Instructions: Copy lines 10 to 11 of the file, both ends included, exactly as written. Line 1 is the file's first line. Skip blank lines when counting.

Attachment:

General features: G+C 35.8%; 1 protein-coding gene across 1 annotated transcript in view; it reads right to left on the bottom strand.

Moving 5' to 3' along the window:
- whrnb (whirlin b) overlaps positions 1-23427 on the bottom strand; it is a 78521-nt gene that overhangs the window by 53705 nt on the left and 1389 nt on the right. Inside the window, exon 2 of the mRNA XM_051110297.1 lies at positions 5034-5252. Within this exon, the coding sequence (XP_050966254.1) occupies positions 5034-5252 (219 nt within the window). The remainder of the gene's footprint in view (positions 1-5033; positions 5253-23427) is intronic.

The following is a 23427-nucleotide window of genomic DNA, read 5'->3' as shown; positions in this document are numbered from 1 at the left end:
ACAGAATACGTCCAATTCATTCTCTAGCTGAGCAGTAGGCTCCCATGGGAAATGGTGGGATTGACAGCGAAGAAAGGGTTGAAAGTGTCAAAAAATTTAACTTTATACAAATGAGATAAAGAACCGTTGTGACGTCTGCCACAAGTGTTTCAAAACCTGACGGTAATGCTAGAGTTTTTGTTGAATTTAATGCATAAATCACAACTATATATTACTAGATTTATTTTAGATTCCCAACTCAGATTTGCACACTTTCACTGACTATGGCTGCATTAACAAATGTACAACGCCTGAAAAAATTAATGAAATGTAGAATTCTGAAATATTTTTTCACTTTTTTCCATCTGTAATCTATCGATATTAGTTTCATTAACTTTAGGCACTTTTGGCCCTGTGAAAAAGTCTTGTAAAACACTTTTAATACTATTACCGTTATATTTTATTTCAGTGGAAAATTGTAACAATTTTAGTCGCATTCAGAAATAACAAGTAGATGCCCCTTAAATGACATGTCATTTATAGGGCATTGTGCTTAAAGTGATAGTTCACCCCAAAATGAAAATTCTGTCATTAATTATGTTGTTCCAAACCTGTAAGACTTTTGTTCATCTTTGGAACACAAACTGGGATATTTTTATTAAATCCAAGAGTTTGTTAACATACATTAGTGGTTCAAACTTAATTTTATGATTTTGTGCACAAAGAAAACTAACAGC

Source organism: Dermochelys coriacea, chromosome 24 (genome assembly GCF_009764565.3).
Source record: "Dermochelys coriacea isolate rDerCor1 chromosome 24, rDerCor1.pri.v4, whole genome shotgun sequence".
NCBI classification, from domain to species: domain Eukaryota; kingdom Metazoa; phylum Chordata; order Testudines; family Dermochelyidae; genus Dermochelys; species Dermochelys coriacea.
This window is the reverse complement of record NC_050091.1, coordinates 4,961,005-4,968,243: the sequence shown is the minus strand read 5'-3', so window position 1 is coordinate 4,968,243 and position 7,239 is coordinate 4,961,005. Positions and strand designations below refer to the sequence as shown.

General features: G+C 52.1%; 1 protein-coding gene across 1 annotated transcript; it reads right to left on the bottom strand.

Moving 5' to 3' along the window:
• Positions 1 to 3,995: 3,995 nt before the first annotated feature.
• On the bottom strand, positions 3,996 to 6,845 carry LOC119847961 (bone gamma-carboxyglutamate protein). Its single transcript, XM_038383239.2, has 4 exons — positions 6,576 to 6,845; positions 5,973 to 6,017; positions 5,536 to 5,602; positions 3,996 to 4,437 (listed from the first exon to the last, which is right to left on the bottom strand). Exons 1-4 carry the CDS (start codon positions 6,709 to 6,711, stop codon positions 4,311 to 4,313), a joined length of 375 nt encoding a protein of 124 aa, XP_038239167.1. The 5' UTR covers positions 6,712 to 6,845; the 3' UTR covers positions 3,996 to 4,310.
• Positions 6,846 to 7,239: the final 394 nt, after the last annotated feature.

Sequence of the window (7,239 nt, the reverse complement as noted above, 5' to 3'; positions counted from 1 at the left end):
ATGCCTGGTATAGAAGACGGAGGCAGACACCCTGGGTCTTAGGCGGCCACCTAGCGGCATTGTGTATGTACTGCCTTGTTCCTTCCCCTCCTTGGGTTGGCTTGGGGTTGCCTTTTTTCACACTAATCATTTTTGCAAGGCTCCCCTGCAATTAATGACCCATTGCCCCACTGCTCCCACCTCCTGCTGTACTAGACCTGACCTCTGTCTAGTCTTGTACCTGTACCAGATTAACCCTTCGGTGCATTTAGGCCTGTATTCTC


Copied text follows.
General features: G+C 52.1%; 1 protein-coding gene across 1 annotated transcript; it reads right to left on the bottom strand.

Moving 5' to 3' along the window: